The Frisby Waterless Murders – 42

Excerpt from the book called The Frisby Waterless Murders

Knowles phoned Linda Smythe next to ask another favour “Hello Linda, yes… I do have another request about tomorrow, when you ask people about shaking hands with the Major, also ask them whether they still have their biro, and if they do, ask when we can come and get it for investigation purposes. Thanks, Linda.”


Knowles quickly phoned Dr Crabtree to reassure him he was on his way and then phoned Sergeant Roberts whose team had been searching the tracks.


“Hello Sarge, so what did you find…one biro and…a what?…right I would bring that in to the lab and put it in the fridge for the doc to look at tomorrow….yes it does sound like it. I will let the doc know, I am just going to see him now, say ‘good work’ to the lads from me… well, you can go back tomorrow if you wish…search the rest of the line up until the bridge, yes good idea – let’s see if we can find anything else incriminating. Thanks Sarge, I look forward to reading the report. Good night.”


Knowles walked round to the Forensics section and into the morgue area with its white walls and machines of various sizes. Knowles shivered every time he went in there as he really didn’t like being around dead bodies even though they kept him occupied for about 80% of his working time.


“Dr Crabtree, before I forget, Sergeant Roberts will be leaving a small metal object in your fridge there later this evening; could you analyse it tomorrow to see whether it might be our dart; he’ll also be leaving a biro and I hope you can tell me whether the two are connected. Sergeant Henderson will be paying you a visit tomorrow with some more biros and I would like to know if there’s any trace of curare on those biros also.”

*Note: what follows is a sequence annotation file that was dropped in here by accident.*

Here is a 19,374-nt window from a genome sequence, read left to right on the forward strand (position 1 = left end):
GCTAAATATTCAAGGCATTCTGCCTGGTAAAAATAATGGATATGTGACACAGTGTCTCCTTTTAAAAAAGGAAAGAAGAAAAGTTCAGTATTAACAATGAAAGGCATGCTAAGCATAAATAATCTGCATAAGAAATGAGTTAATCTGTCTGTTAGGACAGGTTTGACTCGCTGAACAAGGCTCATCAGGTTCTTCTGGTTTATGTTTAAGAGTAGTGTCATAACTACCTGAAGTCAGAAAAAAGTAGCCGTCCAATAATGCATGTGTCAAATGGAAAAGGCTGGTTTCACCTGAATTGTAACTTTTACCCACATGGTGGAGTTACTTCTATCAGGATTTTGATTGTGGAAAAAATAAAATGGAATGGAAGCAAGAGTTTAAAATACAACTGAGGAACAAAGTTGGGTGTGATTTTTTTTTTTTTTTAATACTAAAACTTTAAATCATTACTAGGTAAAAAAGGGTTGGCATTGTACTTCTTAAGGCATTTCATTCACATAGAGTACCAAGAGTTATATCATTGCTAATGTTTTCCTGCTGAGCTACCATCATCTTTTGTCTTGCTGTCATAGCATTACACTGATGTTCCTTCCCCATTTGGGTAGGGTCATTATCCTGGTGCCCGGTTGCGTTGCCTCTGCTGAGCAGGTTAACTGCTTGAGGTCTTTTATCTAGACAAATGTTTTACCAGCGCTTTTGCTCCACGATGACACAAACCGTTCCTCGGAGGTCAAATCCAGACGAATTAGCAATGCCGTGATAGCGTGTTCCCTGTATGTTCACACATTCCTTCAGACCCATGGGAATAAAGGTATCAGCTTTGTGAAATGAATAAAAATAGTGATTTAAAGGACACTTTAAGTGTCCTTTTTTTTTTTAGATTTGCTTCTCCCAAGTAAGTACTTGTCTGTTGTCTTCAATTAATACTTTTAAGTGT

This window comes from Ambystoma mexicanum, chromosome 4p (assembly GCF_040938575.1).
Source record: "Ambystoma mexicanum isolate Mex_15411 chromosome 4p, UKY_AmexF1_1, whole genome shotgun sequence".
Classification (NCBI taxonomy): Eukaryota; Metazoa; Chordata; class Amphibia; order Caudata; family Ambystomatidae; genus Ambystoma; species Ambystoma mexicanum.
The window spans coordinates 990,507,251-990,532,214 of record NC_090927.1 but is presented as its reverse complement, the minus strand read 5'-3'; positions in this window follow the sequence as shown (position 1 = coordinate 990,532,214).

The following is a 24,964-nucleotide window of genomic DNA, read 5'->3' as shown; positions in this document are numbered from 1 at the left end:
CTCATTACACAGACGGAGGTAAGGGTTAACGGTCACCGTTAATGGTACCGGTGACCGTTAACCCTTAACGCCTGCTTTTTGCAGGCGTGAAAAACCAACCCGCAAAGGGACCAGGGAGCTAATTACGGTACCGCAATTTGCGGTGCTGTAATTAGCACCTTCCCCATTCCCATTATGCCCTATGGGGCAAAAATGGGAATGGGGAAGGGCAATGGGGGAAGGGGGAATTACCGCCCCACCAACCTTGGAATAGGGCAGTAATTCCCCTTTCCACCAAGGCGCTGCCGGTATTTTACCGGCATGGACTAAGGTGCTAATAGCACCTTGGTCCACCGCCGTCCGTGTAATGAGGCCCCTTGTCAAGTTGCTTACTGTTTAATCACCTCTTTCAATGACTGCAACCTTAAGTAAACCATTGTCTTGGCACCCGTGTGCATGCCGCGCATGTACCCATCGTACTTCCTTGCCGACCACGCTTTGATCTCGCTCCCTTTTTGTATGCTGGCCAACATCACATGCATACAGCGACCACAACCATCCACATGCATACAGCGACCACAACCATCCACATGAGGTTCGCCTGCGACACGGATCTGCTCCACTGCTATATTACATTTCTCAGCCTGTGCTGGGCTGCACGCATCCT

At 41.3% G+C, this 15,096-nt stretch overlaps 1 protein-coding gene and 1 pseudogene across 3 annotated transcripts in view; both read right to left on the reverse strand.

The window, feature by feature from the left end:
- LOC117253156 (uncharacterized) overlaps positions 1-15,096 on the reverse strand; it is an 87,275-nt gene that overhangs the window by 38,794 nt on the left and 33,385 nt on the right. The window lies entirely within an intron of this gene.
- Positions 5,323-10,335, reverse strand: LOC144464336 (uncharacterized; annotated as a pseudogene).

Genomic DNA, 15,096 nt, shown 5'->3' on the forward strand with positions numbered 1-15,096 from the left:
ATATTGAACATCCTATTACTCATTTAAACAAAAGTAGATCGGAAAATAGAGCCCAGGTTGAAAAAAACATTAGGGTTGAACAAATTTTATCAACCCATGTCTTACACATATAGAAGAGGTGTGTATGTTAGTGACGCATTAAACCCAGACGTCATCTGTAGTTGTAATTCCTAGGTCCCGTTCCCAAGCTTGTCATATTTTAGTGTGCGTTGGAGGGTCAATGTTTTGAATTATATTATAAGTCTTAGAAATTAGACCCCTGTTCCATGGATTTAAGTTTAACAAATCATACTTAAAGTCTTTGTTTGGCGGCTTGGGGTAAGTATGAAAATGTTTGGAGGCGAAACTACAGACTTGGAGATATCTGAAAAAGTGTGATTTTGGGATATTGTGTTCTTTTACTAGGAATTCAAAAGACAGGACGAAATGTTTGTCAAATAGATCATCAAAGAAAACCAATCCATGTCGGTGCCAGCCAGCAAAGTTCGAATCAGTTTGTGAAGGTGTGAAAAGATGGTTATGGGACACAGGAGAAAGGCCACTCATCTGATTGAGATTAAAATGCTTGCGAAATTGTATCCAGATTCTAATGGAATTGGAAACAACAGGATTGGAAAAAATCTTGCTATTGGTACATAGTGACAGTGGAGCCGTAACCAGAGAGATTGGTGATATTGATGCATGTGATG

“I think my assistant can handle that,” said Dr Crabtree, somewhat sniffily, “she will also be obtaining the results from the coffee cups your PC so kindly left us earlier this afternoon.”


“As long as someone in a white coat analyses them I will be happy,” continued Knowles, “but what news do you have for me?”


“Well, Colin, this is a strange one – I think we might have a third dose of curare. I examined the contents of his stomach and found some traces of poison, which I think is a curare compound. I will send the poison away for confirmation. Now curare is harmless if taken orally because curare compounds are too large and highly charged to pass through the lining of the digestive tract to be absorbed into the blood. It looks like someone hadn’t done their homework – saw the word poison and assumed all poisons work the same way, which they don’t of course.”


“Can we be sure he ate that curare with the snack on the train?”


“Colin, I think we can safely say that as the contents were just coffee and a muffin, a light breakfast.”


“So it’s entirely possible that three people boarded that train with the intention of killing the Major?”


“It does look that way, yes, the Major was obviously an unpopular fellow for some reason.”

Published by Julian Worker

Julian was born in Leicester, attended school in Yorkshire, and university in Liverpool. He has been to 94 countries and territories and intends to make the 100 when travel is easier. He writes travel books, murder / mysteries and absurd fiction. His sense of humour is distilled from The Marx Brothers, Monty Python, Fawlty Towers, and Midsomer Murders. His latest book is about a Buddhist cat who tries to help his squirrel friend fly further from a children's slide.

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